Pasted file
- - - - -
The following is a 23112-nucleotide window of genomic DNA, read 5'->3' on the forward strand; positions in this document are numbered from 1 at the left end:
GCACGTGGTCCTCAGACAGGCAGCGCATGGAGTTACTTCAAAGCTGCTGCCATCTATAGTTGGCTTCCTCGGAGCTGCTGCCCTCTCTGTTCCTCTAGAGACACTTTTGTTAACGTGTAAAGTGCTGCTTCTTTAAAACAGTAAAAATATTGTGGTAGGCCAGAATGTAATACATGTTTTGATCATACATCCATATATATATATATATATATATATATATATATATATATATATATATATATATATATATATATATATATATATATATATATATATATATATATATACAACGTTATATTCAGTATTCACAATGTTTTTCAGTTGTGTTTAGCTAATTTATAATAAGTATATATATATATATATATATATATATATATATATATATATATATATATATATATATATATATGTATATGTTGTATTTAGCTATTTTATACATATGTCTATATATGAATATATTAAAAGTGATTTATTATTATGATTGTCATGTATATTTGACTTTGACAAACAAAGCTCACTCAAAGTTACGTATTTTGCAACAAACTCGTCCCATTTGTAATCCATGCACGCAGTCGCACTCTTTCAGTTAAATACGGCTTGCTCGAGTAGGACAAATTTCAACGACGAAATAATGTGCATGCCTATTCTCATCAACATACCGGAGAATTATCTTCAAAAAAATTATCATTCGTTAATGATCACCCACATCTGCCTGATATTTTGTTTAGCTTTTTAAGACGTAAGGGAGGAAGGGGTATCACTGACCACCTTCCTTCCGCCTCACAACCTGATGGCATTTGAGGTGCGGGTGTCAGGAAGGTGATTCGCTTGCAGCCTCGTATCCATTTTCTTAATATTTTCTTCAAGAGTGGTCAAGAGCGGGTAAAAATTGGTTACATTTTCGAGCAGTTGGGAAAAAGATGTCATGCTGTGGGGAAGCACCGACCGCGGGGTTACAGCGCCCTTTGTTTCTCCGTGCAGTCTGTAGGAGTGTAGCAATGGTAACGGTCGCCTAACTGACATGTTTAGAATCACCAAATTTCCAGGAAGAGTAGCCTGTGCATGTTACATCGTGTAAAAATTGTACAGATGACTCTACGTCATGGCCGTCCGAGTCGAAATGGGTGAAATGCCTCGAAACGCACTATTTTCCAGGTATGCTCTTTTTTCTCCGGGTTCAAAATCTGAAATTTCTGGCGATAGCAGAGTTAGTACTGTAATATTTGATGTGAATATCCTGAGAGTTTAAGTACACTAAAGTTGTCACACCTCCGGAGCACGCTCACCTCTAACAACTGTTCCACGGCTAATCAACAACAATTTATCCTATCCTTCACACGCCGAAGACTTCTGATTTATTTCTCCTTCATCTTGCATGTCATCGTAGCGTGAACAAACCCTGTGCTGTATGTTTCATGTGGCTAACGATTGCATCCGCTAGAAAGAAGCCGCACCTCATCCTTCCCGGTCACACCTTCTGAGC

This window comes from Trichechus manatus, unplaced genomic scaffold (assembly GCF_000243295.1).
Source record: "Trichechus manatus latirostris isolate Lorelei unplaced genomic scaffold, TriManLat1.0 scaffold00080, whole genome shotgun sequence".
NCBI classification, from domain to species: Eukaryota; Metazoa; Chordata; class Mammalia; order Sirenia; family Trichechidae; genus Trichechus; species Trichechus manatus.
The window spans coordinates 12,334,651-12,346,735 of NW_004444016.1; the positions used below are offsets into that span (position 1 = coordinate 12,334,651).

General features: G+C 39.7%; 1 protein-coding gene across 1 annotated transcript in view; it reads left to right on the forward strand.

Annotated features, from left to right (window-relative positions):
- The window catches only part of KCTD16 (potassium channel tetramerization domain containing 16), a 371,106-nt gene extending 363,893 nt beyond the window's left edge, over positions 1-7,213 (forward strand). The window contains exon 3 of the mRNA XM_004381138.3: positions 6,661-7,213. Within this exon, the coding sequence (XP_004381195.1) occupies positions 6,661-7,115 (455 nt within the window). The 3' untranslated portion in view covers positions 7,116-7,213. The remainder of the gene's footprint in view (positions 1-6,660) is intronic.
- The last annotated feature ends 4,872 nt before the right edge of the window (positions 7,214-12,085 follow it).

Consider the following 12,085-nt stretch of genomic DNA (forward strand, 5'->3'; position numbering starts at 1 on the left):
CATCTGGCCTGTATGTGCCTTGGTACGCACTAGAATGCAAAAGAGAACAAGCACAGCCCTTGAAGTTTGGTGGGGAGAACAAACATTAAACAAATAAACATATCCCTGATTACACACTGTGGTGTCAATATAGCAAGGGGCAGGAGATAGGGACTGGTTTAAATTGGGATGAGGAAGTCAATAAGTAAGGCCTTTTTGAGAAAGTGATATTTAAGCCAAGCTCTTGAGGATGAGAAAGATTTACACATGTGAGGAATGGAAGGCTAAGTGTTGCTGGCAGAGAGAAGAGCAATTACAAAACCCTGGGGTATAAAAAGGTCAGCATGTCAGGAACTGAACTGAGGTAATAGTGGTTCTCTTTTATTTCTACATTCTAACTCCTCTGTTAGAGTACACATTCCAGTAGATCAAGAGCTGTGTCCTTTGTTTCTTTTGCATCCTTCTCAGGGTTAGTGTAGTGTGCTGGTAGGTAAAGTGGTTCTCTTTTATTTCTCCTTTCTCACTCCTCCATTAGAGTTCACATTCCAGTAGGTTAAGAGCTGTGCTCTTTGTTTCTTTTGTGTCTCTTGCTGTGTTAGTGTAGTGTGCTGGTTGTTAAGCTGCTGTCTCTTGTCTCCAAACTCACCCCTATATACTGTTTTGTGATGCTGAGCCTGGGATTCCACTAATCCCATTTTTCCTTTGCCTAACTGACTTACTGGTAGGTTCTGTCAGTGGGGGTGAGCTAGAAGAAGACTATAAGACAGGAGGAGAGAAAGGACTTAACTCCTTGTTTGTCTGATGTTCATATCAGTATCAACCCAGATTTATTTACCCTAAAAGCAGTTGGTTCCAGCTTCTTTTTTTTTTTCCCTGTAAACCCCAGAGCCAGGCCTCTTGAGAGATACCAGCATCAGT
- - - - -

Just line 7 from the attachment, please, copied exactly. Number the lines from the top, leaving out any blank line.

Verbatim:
General features: G+C 39.7%; 1 protein-coding gene across 1 annotated transcript in view; it reads left to right on the forward strand.